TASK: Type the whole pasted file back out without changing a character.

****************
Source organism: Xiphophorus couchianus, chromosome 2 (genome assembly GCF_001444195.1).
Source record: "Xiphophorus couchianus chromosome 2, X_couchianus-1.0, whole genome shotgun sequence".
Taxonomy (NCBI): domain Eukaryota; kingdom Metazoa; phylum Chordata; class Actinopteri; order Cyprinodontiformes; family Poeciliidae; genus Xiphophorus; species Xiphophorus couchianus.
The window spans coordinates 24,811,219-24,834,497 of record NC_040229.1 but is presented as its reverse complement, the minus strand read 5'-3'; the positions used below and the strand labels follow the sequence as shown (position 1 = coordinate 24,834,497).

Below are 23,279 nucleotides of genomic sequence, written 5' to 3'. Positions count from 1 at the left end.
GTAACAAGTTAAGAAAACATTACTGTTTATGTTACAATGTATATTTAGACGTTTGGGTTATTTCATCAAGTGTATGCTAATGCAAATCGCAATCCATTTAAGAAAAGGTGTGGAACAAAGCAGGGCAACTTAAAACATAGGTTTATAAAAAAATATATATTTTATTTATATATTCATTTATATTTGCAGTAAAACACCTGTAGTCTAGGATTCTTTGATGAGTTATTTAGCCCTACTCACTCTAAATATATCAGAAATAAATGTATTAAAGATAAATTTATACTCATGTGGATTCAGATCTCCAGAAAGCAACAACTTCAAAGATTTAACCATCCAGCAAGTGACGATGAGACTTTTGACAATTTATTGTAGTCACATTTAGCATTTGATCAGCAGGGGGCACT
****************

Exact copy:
Source organism: Xiphophorus couchianus, chromosome 2 (genome assembly GCF_001444195.1).
Source record: "Xiphophorus couchianus chromosome 2, X_couchianus-1.0, whole genome shotgun sequence".
Taxonomy (NCBI): domain Eukaryota; kingdom Metazoa; phylum Chordata; class Actinopteri; order Cyprinodontiformes; family Poeciliidae; genus Xiphophorus; species Xiphophorus couchianus.
The window spans coordinates 24,811,219-24,834,497 of record NC_040229.1 but is presented as its reverse complement, the minus strand read 5'-3'; the positions used below and the strand labels follow the sequence as shown (position 1 = coordinate 24,834,497).

Below are 23,279 nucleotides of genomic sequence, written 5' to 3'. Positions count from 1 at the left end.
GTAACAAGTTAAGAAAACATTACTGTTTATGTTACAATGTATATTTAGACGTTTGGGTTATTTCATCAAGTGTATGCTAATGCAAATCGCAATCCATTTAAGAAAAGGTGTGGAACAAAGCAGGGCAACTTAAAACATAGGTTTATAAAAAAATATATATTTTATTTATATATTCATTTATATTTGCAGTAAAACACCTGTAGTCTAGGATTCTTTGATGAGTTATTTAGCCCTACTCACTCTAAATATATCAGAAATAAATGTATTAAAGATAAATTTATACTCATGTGGATTCAGATCTCCAGAAAGCAACAACTTCAAAGATTTAACCATCCAGCAAGTGACGATGAGACTTTTGACAATTTATTGTAGTCACATTTAGCATTTGATCAGCAGGGGGCACT